The Buzz

TheChat: Argument against tax loophole in Kansas falls flat


Good morning.

▪ “You do the math. By the end of 2016 we will have invested almost a billion dollars into this economic incentive program to grow, maybe, 35,000 jobs.” — Kansas state Rep. Mark Hutton, a Wichita Republican, explaining why he wanted to repeal a key provision of Gov. Sam Brownback’s 2012 tax policy.

But the vote, one of the most significant of the 2016 session, failed on a 45-74 vote. A group of conservative Republicans, moderate Republicans and Democrats voted to uphold the provision.

▪ “I’m not a hero. I don’t put myself in that category. I did what I think was best at this time. Time will tell.” — Missouri state Rep. Jim Hansen, a Frankford Republican, on his vote against SJR 39, the “religious shield” proposal.

Hansen cast one of the deciding votes in committee that resulted in the proposal’s defeat. He said he’s been labeled a hero — and a traitor. Political consequences? Not concerned, he said.

▪ “It is the largest poverty reduction program in the U.S.” — a new report on poverty in Missouri referring to the federal earned income tax credit.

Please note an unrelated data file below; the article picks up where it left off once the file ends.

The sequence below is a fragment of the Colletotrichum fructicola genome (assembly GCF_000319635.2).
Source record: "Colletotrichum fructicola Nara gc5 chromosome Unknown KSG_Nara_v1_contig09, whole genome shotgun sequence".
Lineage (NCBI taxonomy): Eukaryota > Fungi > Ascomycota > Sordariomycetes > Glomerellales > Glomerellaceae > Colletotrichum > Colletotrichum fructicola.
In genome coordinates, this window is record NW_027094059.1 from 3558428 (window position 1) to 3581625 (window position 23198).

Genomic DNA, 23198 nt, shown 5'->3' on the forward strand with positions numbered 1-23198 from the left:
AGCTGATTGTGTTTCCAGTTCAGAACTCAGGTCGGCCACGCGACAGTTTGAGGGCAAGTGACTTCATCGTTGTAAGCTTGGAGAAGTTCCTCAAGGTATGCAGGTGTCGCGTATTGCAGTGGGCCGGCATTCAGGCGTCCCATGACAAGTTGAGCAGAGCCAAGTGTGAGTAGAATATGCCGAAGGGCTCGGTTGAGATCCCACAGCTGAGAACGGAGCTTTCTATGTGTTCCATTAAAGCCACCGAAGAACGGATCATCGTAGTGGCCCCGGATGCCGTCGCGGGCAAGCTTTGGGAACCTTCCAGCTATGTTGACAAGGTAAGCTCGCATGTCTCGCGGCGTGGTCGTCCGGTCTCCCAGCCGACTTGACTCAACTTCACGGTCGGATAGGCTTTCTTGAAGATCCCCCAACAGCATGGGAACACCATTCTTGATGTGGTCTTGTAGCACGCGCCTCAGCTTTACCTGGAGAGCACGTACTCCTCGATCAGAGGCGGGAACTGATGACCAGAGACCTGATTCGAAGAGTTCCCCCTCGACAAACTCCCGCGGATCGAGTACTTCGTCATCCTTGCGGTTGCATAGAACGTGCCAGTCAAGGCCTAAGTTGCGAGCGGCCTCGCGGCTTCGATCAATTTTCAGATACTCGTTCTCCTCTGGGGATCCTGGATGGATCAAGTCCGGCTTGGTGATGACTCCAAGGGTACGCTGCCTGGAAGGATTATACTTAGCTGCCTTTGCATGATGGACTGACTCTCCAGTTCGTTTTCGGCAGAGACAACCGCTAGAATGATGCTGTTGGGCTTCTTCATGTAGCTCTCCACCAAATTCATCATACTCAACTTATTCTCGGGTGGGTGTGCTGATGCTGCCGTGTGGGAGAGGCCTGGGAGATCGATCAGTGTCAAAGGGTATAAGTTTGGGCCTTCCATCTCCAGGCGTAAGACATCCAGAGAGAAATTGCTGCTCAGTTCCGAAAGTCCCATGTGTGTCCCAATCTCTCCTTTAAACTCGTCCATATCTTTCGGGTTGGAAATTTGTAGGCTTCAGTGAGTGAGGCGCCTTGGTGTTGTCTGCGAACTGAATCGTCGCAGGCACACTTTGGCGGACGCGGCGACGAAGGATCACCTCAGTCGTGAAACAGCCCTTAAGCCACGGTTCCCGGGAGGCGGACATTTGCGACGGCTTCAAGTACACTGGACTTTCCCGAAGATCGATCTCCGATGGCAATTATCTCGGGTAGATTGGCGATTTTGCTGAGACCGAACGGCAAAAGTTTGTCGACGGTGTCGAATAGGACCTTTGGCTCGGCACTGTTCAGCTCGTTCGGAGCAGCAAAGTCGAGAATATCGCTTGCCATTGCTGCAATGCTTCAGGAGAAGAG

The report cited a variety of factors that keep people in poverty. But the EITC is a force in the opposing direction. The report said the average credit is $2,324.

▪  “This is public education on the issue of ethics.” — Tyler Montague of Mesa, Arizona, on the efforts of his organization, the non-profit Public Integrity Alliance, that is running ads targeting Missouri state Sen. Kurt Schaefer, a candidate for attorney general, for alleged ethical violations.

The ads target Schaefer’s efforts to undermine his rival for the GOP nomination and the loose ethical culture in the state Capitol. Schaefer denies any wrongdoing. But this is a surprisingly early ad buy, and it suggests that anti-Schaefer forces are out there and willing to spend a lot to defeat him.